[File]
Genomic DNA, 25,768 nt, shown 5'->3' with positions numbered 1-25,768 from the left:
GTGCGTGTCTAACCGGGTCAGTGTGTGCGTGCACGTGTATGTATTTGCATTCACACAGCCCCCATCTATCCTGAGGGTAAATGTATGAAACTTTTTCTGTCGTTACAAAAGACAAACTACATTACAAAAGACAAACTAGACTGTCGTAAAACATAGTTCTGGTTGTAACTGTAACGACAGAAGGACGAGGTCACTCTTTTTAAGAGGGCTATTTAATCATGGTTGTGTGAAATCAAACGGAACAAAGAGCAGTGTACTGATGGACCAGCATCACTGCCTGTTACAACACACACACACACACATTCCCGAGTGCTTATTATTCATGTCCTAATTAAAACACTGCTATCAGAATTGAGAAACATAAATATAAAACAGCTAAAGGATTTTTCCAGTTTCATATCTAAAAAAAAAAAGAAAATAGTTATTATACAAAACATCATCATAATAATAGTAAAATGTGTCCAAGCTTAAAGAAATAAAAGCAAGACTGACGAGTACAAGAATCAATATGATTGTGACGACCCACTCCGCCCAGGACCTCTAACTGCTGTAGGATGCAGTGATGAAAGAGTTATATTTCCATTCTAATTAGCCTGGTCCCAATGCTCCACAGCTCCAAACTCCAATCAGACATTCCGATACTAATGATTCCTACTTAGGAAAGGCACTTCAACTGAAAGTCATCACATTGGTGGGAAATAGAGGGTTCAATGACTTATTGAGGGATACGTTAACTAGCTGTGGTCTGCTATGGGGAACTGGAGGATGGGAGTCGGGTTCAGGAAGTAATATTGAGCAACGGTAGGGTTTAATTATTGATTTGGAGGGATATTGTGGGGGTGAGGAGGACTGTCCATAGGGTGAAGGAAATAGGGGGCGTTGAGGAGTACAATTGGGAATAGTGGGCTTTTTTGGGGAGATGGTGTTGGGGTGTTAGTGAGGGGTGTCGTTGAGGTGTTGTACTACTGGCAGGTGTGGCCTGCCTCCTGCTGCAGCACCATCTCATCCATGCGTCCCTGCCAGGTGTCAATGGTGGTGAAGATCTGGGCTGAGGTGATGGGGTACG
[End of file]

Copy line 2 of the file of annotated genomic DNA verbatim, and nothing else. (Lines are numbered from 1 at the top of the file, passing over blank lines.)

GTGCGTGTCTAACCGGGTCAGTGTGTGCGTGCACGTGTATGTATTTGCATTCACACAGCCCCCATCTATCCTGAGGGTAAATGTATGAAACTTTTTCTGTCGTTACAAAAGACAAACTACATTACAAAAGACAAACTAGACTGTCGTAAAACATAGTTCTGGTTGTAACTGTAACGACAGAAGGACGAGGTCACTCTTTTTAAGAGGGCTATTTAATCATGGTTGTGTGAAATCAAACGGAACAAAGAGCAGTGTACTGATGGACCAGCATCACTGCCTGTTACAACACACACACACACACATTCCCGAGTGCTTATTATTCATGTCCTAATTAAAACACTGCTATCAGAATTGAGAAACATAAATATAAAACAGCTAAAGGATTTTTCCAGTTTCATATCTAAAAAAAAAAAGAAAATAGTTATTATACAAAACATCATCATAATAATAGTAAAATGTGTCCAAGCTTAAAGAAATAAAAGCAAGACTGACGAGTACAAGAATCAATATGATTGTGACGACCCACTCCGCCCAGGACCTCTAACTGCTGTAGGATGCAGTGATGAAAGAGTTATATTTCCATTCTAATTAGCCTGGTCCCAATGCTCCACAGCTCCAAACTCCAATCAGACATTCCGATACTAATGATTCCTACTTAGGAAAGGCACTTCAACTGAAAGTCATCACATTGGTGGGAAATAGAGGGTTCAATGACTTATTGAGGGATACGTTAACTAGCTGTGGTCTGCTATGGGGAACTGGAGGATGGGAGTCGGGTTCAGGAAGTAATATTGAGCAACGGTAGGGTTTAATTATTGATTTGGAGGGATATTGTGGGGGTGAGGAGGACTGTCCATAGGGTGAAGGAAATAGGGGGCGTTGAGGAGTACAATTGGGAATAGTGGGCTTTTTTGGGGAGATGGTGTTGGGGTGTTAGTGAGGGGTGTCGTTGAGGTGTTGTACTACTGGCAGGTGTGGCCTGCCTCCTGCTGCAGCACCATCTCATCCATGCGTCCCTGCCAGGTGTCAATGGTGGTGAAGATCTGGGCTGAGGTGATGGGGTACG